Jump to content

Joseph and Asenath, Manasseh and Ephraim


Recommended Posts

For Asenath to play such a significant role - being the wife of Joseph and mother of Manasseh and Ephraim - seems like she would have accepted Joseph's faith. (Did Joseph then administer the ordinances of that faith to her?? No record of this??) of the two approaches below, which do you suggest is accurate - or are neither of them?

Asenath is a minor figure in the Book of Genesis. Asenath was a high-born, aristocratic Egyptian woman.[4] She was the wife of Joseph and the mother of his sons, Manasseh and Ephraim.

There are two Rabbinic approaches to Asenath:

1. One holds that she was an ethnic Egyptian woman that converted to marry Joseph. This view has her accepting the Lord before marriage and then raising her two sons in the tenets of Judaism. This presents her as a positive example of conversion, and places her among the devout women converts.

2. The other approach argues she was not Egyptian by descent, but was from the family of Jacob. Traditions that trace her to the family of Jacob relate that she was born as the daughter of Dinah. Dinah was raped by Shechem and gave birth to Asenath, whom Jacob left on the wall of Egypt, where she was later found by Potiphar. She was then raised by Potiphar's wife and eventually married Joseph.[5][6]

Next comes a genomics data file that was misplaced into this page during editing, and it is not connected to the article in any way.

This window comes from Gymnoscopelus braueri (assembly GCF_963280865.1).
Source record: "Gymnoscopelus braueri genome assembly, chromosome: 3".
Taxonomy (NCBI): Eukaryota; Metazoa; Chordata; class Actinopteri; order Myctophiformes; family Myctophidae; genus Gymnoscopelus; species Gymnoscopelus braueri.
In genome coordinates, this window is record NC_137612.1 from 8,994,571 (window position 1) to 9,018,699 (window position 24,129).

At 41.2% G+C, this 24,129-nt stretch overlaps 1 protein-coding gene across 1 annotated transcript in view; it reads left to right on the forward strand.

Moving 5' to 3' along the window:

Asenath's importance is related to the birth of her two sons, who later become forefathers of two of the twelve tribes of Israel.[4]

Portrayal[edit]

First mentioned in Genesis 41:45, Asenath is said to be the wife of Joseph[11] and the mother of his sons, Manasseh and Ephraim.[12] In the Book of Genesis, she is referred to as the daughter of Potipherah priest of On (Gk. Heliopolis).[13] In the Book of Jubilees, she is said to be given to Joseph to marry by the Pharaoh,[14] a daughter of Potiphar, a high priest of Heliopolis, with no clarification as to whether or not this Potiphar is the same Potiphar whose wife falsely accused Joseph of attempting to rape her. While in the Midrash and Targum Pseudo-Jonathan, she is said to be the daughter of Dinah, Joseph's sister, and Shechem, born of an illicit union, described as either premarital sex or rape, depending on the narrative.[3][15][16] A later-date apocryphal publication, written in Greek, believed to be a Christian document, called Joseph and Aseneth, supposedly details their relationship and their 48-year long reign over Egypt; in it, Asenath weds Joseph, whose brothers Dan and Gad plot to kill him for the sake of Pharaoh's son, who wants Asenath to be his wife, only for their efforts to be thwarted by Joseph's younger brother Benjamin.

Link to comment
1 hour ago, nuclearfuels said:

. . . This view has her accepting the Lord before marriage and then raising her two sons in the tenets of Judaism.

I would think "tenets of Judaism" is more closely related to the Law of Moses.  Not the Abrahamic Dispensation in which the higher law was given.  Paul described the Law of Moses to be the carnal commandments, the lower law.